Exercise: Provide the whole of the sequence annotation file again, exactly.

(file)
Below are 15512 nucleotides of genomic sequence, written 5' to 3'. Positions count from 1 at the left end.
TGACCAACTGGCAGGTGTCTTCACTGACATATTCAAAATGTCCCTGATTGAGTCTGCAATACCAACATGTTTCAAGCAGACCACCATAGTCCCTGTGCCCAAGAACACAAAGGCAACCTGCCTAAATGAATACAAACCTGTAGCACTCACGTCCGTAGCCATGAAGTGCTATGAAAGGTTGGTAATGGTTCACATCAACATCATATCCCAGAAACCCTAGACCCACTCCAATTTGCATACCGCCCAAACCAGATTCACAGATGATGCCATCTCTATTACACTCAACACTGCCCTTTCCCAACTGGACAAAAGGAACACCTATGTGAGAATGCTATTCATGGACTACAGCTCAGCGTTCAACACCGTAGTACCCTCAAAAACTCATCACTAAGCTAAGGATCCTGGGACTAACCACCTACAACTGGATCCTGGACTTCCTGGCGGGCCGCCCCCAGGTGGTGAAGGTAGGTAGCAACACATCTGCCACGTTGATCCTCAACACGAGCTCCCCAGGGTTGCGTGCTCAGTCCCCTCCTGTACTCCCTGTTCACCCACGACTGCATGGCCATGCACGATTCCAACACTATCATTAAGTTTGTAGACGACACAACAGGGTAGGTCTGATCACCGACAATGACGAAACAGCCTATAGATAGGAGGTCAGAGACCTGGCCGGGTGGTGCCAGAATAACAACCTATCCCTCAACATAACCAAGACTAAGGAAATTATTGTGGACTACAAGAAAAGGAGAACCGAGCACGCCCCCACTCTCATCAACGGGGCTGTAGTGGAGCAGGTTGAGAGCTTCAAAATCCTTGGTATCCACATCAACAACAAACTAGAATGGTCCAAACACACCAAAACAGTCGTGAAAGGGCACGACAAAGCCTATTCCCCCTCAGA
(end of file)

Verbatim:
Below are 15512 nucleotides of genomic sequence, written 5' to 3'. Positions count from 1 at the left end.
TGACCAACTGGCAGGTGTCTTCACTGACATATTCAAAATGTCCCTGATTGAGTCTGCAATACCAACATGTTTCAAGCAGACCACCATAGTCCCTGTGCCCAAGAACACAAAGGCAACCTGCCTAAATGAATACAAACCTGTAGCACTCACGTCCGTAGCCATGAAGTGCTATGAAAGGTTGGTAATGGTTCACATCAACATCATATCCCAGAAACCCTAGACCCACTCCAATTTGCATACCGCCCAAACCAGATTCACAGATGATGCCATCTCTATTACACTCAACACTGCCCTTTCCCAACTGGACAAAAGGAACACCTATGTGAGAATGCTATTCATGGACTACAGCTCAGCGTTCAACACCGTAGTACCCTCAAAAACTCATCACTAAGCTAAGGATCCTGGGACTAACCACCTACAACTGGATCCTGGACTTCCTGGCGGGCCGCCCCCAGGTGGTGAAGGTAGGTAGCAACACATCTGCCACGTTGATCCTCAACACGAGCTCCCCAGGGTTGCGTGCTCAGTCCCCTCCTGTACTCCCTGTTCACCCACGACTGCATGGCCATGCACGATTCCAACACTATCATTAAGTTTGTAGACGACACAACAGGGTAGGTCTGATCACCGACAATGACGAAACAGCCTATAGATAGGAGGTCAGAGACCTGGCCGGGTGGTGCCAGAATAACAACCTATCCCTCAACATAACCAAGACTAAGGAAATTATTGTGGACTACAAGAAAAGGAGAACCGAGCACGCCCCCACTCTCATCAACGGGGCTGTAGTGGAGCAGGTTGAGAGCTTCAAAATCCTTGGTATCCACATCAACAACAAACTAGAATGGTCCAAACACACCAAAACAGTCGTGAAAGGGCACGACAAAGCCTATTCCCCCTCAGA